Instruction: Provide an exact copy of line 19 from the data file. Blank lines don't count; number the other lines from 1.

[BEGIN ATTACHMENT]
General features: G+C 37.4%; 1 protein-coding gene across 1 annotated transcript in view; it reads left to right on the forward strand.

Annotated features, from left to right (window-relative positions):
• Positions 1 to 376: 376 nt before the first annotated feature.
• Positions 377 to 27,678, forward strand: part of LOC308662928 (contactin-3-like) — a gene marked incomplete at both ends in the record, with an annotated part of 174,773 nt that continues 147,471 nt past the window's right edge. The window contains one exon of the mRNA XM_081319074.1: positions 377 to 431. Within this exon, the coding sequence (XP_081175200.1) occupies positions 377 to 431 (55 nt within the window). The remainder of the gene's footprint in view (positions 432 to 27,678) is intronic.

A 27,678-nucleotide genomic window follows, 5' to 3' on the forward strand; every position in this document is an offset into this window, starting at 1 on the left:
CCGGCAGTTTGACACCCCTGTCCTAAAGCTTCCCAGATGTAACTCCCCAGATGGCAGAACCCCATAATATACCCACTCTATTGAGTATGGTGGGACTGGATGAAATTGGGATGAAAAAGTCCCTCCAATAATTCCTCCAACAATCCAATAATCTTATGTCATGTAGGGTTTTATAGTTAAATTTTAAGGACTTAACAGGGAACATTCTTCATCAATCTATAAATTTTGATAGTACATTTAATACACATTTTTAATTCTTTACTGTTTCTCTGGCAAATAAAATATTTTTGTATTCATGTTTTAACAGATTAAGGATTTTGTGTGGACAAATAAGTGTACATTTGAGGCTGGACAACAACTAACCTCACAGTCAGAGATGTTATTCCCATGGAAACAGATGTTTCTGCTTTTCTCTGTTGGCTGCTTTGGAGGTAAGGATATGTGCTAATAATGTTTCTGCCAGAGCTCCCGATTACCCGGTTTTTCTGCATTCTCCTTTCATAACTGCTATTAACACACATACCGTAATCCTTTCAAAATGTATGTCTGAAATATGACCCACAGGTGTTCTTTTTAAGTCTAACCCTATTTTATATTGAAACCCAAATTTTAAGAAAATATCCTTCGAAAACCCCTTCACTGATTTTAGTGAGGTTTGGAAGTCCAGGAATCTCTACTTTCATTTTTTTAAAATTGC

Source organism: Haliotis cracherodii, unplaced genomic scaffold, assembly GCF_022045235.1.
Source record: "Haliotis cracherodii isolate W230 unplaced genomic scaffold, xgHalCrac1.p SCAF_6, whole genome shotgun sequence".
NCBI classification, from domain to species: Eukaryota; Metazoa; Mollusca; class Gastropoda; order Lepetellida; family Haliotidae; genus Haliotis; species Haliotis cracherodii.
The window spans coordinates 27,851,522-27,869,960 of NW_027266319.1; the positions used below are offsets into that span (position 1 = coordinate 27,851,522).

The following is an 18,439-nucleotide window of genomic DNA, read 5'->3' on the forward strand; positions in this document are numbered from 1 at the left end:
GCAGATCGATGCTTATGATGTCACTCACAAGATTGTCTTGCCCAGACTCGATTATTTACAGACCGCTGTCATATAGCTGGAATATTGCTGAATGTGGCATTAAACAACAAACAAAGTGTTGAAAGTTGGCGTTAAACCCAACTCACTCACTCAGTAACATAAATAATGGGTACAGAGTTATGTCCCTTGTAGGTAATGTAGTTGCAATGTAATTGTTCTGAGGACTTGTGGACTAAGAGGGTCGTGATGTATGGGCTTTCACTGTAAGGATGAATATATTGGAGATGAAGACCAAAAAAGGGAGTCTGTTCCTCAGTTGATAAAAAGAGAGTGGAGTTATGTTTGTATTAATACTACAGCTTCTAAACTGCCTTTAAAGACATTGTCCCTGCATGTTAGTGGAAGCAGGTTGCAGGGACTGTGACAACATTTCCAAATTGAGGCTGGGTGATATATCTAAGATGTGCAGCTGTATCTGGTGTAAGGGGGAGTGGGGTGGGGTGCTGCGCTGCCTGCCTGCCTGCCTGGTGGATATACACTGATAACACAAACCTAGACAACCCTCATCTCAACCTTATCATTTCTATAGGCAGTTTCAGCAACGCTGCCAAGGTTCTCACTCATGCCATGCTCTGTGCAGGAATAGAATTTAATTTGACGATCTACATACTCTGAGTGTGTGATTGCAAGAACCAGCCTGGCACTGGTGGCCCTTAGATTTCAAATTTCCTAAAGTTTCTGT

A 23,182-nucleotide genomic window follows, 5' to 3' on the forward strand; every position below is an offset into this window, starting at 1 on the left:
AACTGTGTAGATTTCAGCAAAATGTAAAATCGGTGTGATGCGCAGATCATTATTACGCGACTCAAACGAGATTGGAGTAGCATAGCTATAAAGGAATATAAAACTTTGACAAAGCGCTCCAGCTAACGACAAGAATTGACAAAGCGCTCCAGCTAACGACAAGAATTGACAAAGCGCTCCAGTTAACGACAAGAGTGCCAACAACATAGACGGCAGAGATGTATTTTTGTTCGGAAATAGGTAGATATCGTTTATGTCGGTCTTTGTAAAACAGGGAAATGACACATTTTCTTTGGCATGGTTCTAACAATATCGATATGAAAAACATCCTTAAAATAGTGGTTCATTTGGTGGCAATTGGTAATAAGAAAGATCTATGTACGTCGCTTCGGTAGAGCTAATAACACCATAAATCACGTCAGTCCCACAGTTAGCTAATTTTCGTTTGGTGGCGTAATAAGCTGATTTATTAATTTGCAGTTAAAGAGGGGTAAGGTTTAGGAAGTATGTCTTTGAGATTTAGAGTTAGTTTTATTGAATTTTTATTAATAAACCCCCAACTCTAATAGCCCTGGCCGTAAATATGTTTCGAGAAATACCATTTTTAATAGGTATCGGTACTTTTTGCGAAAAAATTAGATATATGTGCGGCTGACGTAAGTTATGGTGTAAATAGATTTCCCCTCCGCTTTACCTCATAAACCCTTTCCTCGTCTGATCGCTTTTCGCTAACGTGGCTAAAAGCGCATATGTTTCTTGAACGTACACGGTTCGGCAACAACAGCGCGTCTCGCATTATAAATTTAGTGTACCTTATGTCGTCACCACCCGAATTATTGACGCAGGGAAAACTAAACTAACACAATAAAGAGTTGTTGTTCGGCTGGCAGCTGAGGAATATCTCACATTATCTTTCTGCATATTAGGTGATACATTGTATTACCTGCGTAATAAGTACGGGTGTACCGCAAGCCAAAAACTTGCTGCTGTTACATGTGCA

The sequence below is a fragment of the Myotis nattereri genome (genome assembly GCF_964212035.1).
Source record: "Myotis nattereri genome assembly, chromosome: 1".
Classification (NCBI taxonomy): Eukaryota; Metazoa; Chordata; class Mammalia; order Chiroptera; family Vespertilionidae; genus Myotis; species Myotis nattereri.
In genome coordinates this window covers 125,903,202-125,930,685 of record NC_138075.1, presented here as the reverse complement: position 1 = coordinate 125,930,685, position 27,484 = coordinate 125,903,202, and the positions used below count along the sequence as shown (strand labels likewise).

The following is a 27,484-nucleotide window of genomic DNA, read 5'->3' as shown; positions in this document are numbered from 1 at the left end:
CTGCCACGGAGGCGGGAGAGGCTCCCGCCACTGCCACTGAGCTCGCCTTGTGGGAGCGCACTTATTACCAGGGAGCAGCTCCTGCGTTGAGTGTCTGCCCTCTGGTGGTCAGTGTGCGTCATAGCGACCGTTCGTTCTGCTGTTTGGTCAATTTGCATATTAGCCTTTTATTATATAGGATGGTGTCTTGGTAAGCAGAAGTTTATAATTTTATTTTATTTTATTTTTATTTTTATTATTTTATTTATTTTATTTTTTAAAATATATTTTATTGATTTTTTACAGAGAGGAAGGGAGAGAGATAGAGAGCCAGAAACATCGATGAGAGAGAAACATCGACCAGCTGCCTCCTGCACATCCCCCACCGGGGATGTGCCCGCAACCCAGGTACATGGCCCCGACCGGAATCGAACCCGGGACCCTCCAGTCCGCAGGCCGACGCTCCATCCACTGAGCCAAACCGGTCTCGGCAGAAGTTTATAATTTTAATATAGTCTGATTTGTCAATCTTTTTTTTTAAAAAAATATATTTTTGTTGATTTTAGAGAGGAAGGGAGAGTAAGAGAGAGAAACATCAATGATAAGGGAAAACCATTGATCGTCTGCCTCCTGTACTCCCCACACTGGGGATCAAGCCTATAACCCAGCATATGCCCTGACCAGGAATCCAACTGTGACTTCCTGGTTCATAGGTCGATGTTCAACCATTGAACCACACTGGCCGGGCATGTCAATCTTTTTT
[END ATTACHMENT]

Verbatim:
The following is a 27,484-nucleotide window of genomic DNA, read 5'->3' as shown; positions in this document are numbered from 1 at the left end: